On February 20, 1962, John H. Glenn, Jr., became the first American to orbit Earth. An Atlas launch vehicle propelled a Mercury spacecraft into Earth orbit and enabled Glenn to circle Earth three times. The flight lasted a total of 4 hours, 55 minutes, and 23 seconds before the Friendship 7 spacecraft splashed down in the ocean. Most major systems worked smoothly, and the flight was a great success as an engineering feat.
This Mercury-Atlas (MA) 6 mission also reestablished NASA and the U.S. as a strong contender in the space race with the Soviet Union. The Soviet Union had launched the world’s first spacecraft, Sputnik, in October 1957 and had also sent the first human, Yuri Gagarin, into space on April 1961. NASA responded by sending the first American, Alan Shepard, into space in May 1961, but Shepard’s flight was only a suborbital lob, whereas Gagarin had orbited Earth. With Glenn’s orbital mission, NASA was finally able to pull back even with the Soviets.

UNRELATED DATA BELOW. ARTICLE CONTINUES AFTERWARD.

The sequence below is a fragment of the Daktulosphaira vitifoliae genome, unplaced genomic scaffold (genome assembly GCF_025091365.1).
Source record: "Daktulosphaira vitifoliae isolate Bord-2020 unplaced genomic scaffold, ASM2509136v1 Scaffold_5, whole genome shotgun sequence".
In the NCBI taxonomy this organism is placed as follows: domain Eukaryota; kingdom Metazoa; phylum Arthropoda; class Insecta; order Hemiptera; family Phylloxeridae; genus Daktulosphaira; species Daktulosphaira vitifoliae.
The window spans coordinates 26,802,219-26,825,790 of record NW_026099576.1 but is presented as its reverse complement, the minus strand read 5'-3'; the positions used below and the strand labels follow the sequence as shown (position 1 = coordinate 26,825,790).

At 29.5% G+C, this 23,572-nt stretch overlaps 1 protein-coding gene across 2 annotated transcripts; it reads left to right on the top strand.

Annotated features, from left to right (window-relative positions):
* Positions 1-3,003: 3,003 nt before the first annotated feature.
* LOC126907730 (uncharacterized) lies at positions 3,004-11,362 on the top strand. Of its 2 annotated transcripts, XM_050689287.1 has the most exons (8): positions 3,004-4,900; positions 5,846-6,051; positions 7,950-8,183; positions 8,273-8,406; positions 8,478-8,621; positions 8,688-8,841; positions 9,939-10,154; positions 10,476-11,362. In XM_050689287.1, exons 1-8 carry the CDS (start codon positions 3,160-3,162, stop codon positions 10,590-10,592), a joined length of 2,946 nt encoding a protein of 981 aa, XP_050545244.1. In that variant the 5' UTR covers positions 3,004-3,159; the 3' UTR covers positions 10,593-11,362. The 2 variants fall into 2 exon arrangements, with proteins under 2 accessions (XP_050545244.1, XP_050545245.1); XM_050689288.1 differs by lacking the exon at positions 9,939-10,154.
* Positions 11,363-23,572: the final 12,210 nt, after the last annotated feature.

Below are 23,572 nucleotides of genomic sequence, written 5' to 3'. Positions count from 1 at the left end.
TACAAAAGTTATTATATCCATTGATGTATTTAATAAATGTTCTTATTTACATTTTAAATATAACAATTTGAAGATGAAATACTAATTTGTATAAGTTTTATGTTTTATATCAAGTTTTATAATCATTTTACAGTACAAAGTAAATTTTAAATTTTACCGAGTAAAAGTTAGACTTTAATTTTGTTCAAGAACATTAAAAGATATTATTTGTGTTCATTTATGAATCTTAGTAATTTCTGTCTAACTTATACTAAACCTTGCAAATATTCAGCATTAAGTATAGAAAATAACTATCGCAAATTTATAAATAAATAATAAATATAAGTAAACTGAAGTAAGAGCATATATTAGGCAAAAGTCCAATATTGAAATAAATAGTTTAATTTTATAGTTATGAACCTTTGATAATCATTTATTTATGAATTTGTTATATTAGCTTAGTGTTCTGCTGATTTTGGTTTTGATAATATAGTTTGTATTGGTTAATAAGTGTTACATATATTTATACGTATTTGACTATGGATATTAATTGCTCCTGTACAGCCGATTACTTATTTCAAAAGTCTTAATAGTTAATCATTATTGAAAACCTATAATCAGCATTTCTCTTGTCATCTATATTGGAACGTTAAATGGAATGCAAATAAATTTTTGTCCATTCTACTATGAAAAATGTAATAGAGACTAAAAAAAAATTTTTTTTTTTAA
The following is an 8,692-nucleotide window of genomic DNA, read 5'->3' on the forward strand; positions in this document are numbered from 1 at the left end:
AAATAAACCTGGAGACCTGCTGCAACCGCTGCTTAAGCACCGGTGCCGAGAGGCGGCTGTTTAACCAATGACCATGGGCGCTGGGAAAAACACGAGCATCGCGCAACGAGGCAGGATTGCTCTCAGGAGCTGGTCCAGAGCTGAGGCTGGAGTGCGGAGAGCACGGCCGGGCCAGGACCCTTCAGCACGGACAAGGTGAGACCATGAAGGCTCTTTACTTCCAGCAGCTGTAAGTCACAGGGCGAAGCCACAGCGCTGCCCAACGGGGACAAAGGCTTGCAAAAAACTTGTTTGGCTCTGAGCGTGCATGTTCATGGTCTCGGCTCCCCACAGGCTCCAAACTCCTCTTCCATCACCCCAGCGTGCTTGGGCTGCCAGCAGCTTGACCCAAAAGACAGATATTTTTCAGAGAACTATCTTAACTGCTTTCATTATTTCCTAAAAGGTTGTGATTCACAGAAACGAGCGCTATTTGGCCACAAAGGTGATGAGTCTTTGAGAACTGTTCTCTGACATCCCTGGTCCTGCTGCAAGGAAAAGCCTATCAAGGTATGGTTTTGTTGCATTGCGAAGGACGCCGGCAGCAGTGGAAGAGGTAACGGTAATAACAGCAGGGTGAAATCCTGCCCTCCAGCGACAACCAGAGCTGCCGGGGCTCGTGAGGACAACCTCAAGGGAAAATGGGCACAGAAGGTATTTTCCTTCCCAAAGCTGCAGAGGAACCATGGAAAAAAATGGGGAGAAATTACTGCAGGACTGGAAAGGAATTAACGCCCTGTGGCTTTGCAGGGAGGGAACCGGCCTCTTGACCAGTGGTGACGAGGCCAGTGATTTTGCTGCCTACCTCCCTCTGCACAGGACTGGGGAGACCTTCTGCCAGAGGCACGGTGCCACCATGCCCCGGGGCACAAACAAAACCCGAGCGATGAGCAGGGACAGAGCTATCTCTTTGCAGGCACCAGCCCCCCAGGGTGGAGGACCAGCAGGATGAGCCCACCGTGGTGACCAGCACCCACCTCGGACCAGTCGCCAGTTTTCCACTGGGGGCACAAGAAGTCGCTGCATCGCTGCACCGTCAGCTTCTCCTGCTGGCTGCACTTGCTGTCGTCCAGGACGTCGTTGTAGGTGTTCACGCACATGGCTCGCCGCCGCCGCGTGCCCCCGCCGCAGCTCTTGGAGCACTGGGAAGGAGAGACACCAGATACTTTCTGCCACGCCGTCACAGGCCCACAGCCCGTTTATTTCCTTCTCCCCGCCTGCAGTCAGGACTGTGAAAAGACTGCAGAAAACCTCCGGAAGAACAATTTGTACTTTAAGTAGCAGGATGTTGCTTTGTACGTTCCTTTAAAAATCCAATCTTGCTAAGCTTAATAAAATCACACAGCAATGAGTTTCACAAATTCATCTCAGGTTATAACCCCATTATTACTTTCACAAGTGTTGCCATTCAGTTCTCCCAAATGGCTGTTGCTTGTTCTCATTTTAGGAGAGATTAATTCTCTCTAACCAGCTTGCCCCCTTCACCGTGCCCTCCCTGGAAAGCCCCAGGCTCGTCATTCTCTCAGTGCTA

The flight was the culmination of a tremendous amount of work in a relatively short time. On October 7, 1958, the newly formed NASA had announced Project Mercury, its first major undertaking. The objectives were threefold: to place a piloted spacecraft into orbital flight around Earth, observe human performance in such conditions, and recover the human and the spacecraft safely. Despite Shepard’s successful first flight, many questions had still remained about how Americans could survive and function in space.
The success of the Friendship 7 mission enabled NASA to accelerate further its efforts with Project Mercury. During less than five years, from Mercury’s start to finish, more than two million people from government and industry pooled their skills and experience to produce and manage the Nation’s first six piloted spaceflights. Mercury flights demonstrated that people could survive in microgravity for over a day without deterioration of normal physiological functions.
Mercury also set the ...